July 29, 2013 -- The Knights Templar drug cartel was behind the recent murder of a high-ranking Mexican navy officer, officials in Mexico City announced on Monday.
Three gunmen were caught after an ambush on Vice Admiral Carlos Salazar's vehicle in a remote road of Michoacan state on Sunday. Now in the custody of Mexican authorities, the men confessed that they were members of the criminal group, Mexico's attorney general, Jesus Murillo Karam, told reporters.
"They said that every month, they were paid 7,500 pesos [$600] to steal, collect payments, kidnap people and commit other sorts of crimes," Murillo Karam said.
Salazar is the highest-ranking naval officer ever to be murdered by a Mexican cartel. But he is not the first member of Mexican law enforcement to die in Michoacan recently.
Just last week, Mexican media reported that at least four members of the federal police were killed in roadside ambushes against patrols in that state, and at least 15 were injured.
Tensions have been running high in Michoacan for the past six months or so, since a series of lightly armed self-defense groups, with lots of men at their disposal, emerged in the state's lowlands.
The civilians who formed these militias claim that they are trying to expel drug cartels from the region, because these criminal groups are not only dealing dope, but also extorting all sorts of businesses, from taxi drivers to cattle ranchers and local lemon farms. If the businesses don't pay, they're threatened with death.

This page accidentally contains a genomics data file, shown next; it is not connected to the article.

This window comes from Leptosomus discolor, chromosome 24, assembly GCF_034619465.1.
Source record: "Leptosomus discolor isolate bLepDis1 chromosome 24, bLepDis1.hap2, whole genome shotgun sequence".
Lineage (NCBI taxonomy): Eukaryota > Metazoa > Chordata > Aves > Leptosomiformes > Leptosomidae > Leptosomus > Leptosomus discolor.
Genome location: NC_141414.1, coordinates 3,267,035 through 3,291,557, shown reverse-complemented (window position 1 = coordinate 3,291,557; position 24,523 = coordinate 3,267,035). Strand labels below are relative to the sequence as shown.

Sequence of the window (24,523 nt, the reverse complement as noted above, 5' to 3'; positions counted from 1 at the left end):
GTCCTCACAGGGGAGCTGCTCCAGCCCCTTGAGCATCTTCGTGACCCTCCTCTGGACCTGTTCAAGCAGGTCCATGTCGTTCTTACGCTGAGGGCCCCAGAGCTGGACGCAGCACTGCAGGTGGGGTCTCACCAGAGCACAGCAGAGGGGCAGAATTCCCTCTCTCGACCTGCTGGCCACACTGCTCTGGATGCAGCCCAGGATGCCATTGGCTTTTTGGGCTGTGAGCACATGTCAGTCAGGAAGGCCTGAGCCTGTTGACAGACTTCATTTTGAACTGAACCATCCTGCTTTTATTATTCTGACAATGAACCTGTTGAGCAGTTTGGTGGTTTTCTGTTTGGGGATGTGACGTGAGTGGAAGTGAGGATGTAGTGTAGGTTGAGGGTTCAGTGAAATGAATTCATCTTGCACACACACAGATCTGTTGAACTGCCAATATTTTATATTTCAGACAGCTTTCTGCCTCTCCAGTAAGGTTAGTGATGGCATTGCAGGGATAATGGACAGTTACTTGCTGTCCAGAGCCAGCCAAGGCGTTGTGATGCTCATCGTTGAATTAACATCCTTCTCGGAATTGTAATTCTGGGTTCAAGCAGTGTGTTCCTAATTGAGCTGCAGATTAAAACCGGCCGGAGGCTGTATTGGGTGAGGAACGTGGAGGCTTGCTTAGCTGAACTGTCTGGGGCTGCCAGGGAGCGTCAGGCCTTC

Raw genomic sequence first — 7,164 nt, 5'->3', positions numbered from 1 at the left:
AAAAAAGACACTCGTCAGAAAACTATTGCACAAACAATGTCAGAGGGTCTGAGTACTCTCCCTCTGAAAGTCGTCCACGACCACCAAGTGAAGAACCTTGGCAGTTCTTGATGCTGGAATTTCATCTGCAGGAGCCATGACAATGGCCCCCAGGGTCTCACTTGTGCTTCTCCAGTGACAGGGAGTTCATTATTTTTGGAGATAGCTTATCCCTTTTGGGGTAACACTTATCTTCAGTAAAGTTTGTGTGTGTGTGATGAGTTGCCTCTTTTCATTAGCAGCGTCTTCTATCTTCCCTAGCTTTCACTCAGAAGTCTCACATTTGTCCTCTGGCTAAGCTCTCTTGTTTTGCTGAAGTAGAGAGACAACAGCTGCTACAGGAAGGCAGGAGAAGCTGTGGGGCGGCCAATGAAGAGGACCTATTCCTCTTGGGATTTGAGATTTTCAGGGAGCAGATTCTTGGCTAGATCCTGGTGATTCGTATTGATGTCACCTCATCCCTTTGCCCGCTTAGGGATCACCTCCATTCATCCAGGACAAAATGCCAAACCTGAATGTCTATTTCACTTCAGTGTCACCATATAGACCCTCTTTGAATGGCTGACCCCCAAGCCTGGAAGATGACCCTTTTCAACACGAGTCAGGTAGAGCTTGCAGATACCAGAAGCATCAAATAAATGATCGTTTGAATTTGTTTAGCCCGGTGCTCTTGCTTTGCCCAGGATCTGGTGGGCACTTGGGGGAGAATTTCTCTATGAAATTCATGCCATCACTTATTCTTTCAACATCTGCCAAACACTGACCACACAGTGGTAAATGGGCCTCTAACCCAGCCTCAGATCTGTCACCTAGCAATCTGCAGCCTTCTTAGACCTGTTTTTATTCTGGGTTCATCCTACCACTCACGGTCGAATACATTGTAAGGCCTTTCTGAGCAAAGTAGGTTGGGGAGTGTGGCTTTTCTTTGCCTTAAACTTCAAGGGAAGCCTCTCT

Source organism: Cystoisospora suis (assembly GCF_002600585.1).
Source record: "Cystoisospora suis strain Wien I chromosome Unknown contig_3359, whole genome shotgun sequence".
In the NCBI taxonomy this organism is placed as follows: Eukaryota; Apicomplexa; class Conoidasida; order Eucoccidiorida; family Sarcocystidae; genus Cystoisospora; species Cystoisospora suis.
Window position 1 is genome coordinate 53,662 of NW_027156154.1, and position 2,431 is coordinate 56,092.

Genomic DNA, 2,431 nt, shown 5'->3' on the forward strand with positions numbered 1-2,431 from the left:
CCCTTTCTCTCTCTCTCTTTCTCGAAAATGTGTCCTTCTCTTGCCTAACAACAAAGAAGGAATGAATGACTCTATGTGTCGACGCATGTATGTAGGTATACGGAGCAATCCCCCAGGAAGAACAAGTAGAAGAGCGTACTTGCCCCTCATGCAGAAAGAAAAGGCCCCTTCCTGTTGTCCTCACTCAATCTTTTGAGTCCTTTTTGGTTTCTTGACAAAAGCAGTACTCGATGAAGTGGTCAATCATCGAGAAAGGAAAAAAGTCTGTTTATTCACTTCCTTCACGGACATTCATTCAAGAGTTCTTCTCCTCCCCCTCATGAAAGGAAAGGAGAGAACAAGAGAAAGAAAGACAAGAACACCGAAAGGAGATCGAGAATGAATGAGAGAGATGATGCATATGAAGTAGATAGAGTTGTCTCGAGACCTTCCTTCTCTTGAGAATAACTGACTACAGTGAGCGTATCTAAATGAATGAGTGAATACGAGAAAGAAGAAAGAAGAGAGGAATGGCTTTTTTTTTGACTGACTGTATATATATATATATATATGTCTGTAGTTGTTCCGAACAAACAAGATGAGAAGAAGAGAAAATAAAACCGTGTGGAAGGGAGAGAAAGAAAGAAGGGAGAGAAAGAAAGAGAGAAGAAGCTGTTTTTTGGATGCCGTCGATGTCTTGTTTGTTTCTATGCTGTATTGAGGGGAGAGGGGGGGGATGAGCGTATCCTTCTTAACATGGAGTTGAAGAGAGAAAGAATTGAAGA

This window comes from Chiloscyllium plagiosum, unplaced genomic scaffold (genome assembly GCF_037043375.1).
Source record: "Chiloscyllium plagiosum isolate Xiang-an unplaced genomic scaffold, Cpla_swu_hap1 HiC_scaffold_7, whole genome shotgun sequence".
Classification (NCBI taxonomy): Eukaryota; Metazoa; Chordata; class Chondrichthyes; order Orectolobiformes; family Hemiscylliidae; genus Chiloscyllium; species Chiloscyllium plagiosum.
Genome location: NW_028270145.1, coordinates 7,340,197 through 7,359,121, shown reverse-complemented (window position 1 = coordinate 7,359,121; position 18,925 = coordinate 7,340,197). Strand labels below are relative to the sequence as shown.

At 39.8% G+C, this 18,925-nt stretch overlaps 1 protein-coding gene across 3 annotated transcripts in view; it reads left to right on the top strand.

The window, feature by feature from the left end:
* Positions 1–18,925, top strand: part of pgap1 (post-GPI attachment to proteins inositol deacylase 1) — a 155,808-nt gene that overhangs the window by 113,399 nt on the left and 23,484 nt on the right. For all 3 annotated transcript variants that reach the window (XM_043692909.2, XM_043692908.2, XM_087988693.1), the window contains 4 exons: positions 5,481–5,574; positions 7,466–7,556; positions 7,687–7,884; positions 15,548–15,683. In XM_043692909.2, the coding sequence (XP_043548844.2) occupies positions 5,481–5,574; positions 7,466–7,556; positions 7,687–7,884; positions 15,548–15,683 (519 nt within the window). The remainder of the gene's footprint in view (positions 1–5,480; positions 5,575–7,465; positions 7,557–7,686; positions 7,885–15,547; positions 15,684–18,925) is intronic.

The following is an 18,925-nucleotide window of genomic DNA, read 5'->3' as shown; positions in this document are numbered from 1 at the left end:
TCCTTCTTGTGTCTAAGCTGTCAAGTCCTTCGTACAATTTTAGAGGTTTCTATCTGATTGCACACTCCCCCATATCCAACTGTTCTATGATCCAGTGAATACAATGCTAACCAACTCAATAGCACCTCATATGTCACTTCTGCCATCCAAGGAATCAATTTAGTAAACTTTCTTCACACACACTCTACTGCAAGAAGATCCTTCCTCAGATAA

One of the main organizations that is illegally taxing civilians is the cartel known as The Knights Templar. The drug group has been engaged in a bloody feud with several self-defense organizations since February.
The Mexican government has attempted to stop the violence by sending some 6,500 soldiers and police officers into the region and by taking over several towns. That's stopped the Knights Templar from doing business in those areas.
According to the Mexican government, the drug cartel is now targeting officers in retaliation. Officials say that the group is conducting a "desperate attempt" to intimidate Mexican forces, and get them to leave the state.
But not all experts on security matters are so sure that the Knights Templar, and other criminal groups in the state, are in such a desperate position.
George Grayson, an author of several books on Mexico's drug wars, pointed out that six years ago, Mexico's previous president began his term by ordering a military surge in Michoacan. Back then, the main enemy was a cartel known as La Familia Michoacana.
Despite the army's efforts to bring some stability to the area, the security situation in that state has not changed that much.
"It should be the police who are pursuing criminals not the military," Grayson said. "The military has done the best job that it can. But there's no sense of a strong law and order presence, or a strong law enforcement presence."
According to Grayson, the problems in Michoacan stem from issues of poverty and lawlessness that go back decades. He said that for a long time, the government of Mexico has not been able to set up reliable courts or police forces in that state.
Will the murder of Vice Admiral Salazar change any of this?
Grayson thinks it will give the navy and its elite force of marines a new reason to go after the Knights Templar with "more zeal." But he's not sure what it will change the underlying problems that fuel violence in Michoacan.